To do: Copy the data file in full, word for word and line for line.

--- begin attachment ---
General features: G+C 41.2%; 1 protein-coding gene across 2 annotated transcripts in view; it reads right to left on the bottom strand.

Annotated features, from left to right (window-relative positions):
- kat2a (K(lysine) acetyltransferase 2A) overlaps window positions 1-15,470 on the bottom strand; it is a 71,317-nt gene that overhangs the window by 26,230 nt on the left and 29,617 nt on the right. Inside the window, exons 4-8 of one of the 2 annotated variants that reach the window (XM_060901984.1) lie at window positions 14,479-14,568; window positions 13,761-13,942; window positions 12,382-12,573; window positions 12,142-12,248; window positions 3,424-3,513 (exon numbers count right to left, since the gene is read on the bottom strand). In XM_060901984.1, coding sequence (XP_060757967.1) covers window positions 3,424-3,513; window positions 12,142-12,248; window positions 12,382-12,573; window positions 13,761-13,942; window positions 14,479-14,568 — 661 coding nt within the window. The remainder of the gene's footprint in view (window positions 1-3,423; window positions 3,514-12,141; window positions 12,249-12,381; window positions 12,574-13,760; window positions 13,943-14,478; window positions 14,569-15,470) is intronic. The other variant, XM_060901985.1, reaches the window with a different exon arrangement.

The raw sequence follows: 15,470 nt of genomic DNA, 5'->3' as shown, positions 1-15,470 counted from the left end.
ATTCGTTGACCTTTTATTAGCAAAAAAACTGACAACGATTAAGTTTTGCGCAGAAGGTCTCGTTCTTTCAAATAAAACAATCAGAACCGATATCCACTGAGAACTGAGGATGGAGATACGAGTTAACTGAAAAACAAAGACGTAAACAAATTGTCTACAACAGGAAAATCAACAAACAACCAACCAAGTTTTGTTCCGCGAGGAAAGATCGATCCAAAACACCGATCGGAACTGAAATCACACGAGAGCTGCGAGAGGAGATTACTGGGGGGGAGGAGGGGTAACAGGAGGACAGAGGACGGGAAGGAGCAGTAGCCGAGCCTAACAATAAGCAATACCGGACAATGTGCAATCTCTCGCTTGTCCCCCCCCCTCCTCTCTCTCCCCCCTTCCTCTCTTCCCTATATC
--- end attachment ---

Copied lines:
General features: G+C 41.2%; 1 protein-coding gene across 2 annotated transcripts in view; it reads right to left on the bottom strand.

Annotated features, from left to right (window-relative positions):
- kat2a (K(lysine) acetyltransferase 2A) overlaps window positions 1-15,470 on the bottom strand; it is a 71,317-nt gene that overhangs the window by 26,230 nt on the left and 29,617 nt on the right. Inside the window, exons 4-8 of one of the 2 annotated variants that reach the window (XM_060901984.1) lie at window positions 14,479-14,568; window positions 13,761-13,942; window positions 12,382-12,573; window positions 12,142-12,248; window positions 3,424-3,513 (exon numbers count right to left, since the gene is read on the bottom strand). In XM_060901984.1, coding sequence (XP_060757967.1) covers window positions 3,424-3,513; window positions 12,142-12,248; window positions 12,382-12,573; window positions 13,761-13,942; window positions 14,479-14,568 — 661 coding nt within the window. The remainder of the gene's footprint in view (window positions 1-3,423; window positions 3,514-12,141; window positions 12,249-12,381; window positions 12,574-13,760; window positions 13,943-14,478; window positions 14,569-15,470) is intronic. The other variant, XM_060901985.1, reaches the window with a different exon arrangement.

The raw sequence follows: 15,470 nt of genomic DNA, 5'->3' as shown, positions 1-15,470 counted from the left end.
ATTCGTTGACCTTTTATTAGCAAAAAAACTGACAACGATTAAGTTTTGCGCAGAAGGTCTCGTTCTTTCAAATAAAACAATCAGAACCGATATCCACTGAGAACTGAGGATGGAGATACGAGTTAACTGAAAAACAAAGACGTAAACAAATTGTCTACAACAGGAAAATCAACAAACAACCAACCAAGTTTTGTTCCGCGAGGAAAGATCGATCCAAAACACCGATCGGAACTGAAATCACACGAGAGCTGCGAGAGGAGATTACTGGGGGGGAGGAGGGGTAACAGGAGGACAGAGGACGGGAAGGAGCAGTAGCCGAGCCTAACAATAAGCAATACCGGACAATGTGCAATCTCTCGCTTGTCCCCCCCCCTCCTCTCTCTCCCCCCTTCCTCTCTTCCCTATATC